The May “second Tuesday” opening of a new show at the Marco Island Center for the Arts took a walk on the wild and exotic side, but the patrons’ focus was more on the mundane and financial.
It’s fair to say that, even with a showing of nature-themed artwork by local artists, and an exhibit of photos from the middle eastern Gulf states, the big draw for the evening was the big drawing.
The most popular piece at the show was a kinetic mobile sculpture that could have been entitled “metal drum filled with paper slips.” One of those slips was worth $2,500 to the Big Cash Raffle winner whose name was pulled out nine-year-old Sophia DeBilzan. Sandy Elliott won, although she was not present for the drawing. Having a cute kid pick the winner avoided the potential embarrassment for Art Center president Ken Stroud of calling his own name out. A last-minute flurry of ticket buying by board members Vip Grover and David Caruso was not enough to win.
The exhibit opened in the main gallery showcases featured the natural world, with a focus on endangered and threatened species. “The Gallery of the Endangered,” a juried art show, features endangered plants and animals, all around the world, but with an emphasis on the many local species whose habitat and longevity as a species is under stress.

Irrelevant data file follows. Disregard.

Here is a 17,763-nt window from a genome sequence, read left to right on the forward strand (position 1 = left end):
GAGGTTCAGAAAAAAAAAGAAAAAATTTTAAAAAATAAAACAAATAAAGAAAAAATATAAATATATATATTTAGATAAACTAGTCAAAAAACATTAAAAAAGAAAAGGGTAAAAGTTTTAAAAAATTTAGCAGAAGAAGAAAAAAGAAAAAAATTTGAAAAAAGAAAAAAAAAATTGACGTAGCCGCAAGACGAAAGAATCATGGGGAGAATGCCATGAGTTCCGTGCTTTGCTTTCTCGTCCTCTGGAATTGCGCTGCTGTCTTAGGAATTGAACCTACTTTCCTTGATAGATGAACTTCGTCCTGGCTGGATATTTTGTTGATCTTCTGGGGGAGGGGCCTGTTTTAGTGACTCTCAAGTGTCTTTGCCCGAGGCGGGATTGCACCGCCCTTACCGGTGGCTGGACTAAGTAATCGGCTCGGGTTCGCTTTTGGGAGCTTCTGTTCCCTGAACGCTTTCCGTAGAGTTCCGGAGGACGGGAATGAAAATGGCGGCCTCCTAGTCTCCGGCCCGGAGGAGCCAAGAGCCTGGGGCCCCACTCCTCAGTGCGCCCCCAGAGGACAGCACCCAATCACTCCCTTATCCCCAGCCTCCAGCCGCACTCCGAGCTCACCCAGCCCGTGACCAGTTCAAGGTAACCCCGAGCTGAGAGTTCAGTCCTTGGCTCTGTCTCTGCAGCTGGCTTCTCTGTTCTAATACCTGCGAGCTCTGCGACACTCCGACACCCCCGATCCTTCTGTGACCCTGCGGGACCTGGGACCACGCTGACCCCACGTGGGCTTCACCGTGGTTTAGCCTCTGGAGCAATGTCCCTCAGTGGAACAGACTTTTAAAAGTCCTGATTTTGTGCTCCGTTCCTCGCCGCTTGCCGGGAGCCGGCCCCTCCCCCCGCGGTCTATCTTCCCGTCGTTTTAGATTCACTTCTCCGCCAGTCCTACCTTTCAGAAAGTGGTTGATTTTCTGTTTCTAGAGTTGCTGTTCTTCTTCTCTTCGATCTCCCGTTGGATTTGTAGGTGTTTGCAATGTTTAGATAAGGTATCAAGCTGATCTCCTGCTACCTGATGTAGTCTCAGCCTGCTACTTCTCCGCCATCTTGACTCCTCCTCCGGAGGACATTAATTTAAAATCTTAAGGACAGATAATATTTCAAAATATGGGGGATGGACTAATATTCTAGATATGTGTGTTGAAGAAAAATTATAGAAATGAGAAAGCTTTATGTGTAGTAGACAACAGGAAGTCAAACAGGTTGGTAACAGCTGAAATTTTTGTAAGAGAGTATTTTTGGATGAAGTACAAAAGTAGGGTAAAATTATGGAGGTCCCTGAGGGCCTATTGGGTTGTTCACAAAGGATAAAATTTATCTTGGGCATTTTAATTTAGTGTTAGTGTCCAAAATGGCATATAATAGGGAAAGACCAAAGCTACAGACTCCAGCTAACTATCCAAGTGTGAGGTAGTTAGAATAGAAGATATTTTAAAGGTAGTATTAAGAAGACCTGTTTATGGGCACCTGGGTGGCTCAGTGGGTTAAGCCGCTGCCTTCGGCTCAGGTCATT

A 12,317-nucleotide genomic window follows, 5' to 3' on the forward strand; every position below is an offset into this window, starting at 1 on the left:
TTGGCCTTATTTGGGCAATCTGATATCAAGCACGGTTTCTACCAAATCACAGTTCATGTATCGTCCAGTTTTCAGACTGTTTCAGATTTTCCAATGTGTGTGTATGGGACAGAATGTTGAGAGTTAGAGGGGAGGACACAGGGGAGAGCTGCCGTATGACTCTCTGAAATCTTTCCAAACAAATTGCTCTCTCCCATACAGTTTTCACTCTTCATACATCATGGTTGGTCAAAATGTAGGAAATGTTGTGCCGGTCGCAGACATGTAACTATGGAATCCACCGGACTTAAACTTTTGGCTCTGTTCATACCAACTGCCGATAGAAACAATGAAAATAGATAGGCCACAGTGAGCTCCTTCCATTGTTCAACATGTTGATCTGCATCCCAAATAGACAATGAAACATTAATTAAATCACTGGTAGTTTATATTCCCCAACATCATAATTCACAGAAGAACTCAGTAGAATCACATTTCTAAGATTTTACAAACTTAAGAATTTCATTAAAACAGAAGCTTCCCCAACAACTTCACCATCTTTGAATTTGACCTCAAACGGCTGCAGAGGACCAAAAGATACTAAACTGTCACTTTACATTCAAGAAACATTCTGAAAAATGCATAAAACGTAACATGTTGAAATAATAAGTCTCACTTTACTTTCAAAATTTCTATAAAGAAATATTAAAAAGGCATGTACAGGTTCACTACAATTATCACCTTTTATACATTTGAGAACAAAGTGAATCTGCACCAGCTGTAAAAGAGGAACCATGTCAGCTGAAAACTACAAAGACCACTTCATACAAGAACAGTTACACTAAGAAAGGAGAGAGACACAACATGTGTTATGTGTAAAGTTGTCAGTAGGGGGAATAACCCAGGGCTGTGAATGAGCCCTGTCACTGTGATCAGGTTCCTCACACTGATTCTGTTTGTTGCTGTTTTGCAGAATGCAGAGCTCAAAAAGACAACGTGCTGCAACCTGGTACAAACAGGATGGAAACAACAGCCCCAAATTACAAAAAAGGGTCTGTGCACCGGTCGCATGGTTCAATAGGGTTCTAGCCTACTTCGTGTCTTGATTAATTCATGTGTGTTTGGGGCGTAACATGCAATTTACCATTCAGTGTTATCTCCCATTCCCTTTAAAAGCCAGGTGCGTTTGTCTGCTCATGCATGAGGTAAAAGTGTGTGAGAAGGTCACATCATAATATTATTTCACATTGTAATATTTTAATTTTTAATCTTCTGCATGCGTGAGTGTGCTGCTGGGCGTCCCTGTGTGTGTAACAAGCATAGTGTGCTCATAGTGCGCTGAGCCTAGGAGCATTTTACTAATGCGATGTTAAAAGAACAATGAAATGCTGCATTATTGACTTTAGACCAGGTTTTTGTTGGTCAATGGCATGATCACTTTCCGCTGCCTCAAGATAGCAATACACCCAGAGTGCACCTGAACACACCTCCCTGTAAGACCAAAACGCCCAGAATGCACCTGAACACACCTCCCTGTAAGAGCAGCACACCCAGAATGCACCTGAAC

Local photographer Capt. Don McDonald won the blue ribbon, signifying first place, for his photograph entitled “The Old Man,” showing a ghost orchid. Another photo he displayed depicted a 17-ft. long American crocodile – McDonald didn’t say if he had actually held up a tape measure to the reptile – photographed at a place called Crocodile Haulover.
“Technically, you’re not supposed to be there,” he said. Karen Swanker, another Marco resident, won second place for “Mangrove Sunset,” an acrylic work whose sky, paradoxically, is a bright cobalt blue.
Jerry Leeman was also awarded a ribbon, for his sculpture of an eagle snatching a fish. Titled “Highliner,” the piece carried a price tag of $2,800. David and Alice Ruopp looked over the paintings, and were drawn to “Morning at the Stork Club” by Inez Hudson.
“I can always pick out the expensive one,” said David, noting the $875 price tag.
In keeping with the natural theme, Rookery Bay volunteers staffed a table showing a giant turtle carapace and skulls of local animals including black bears and panthers, and promoted the summer programs at the Rookery Bay Environmental Learning Center on Collier Blvd.
In La Petite Gallerie, the center’s second exhibit space, Kamran Syed displayed a selection of photographs from the Gulf states of Muscat and Oman. A native of Bhopal, India, Syed lived in Delhi, Mumbai, and Dubai as well as Muscat, before coming to this country. He now lives on Marco Island and teaches photography.
The Arts Center’s headquarters is located at 1010 Winterberry Drive. For more information on the Marco Island Center for the Arts, call 239-394-4221, or go to www.marcoislandart.org.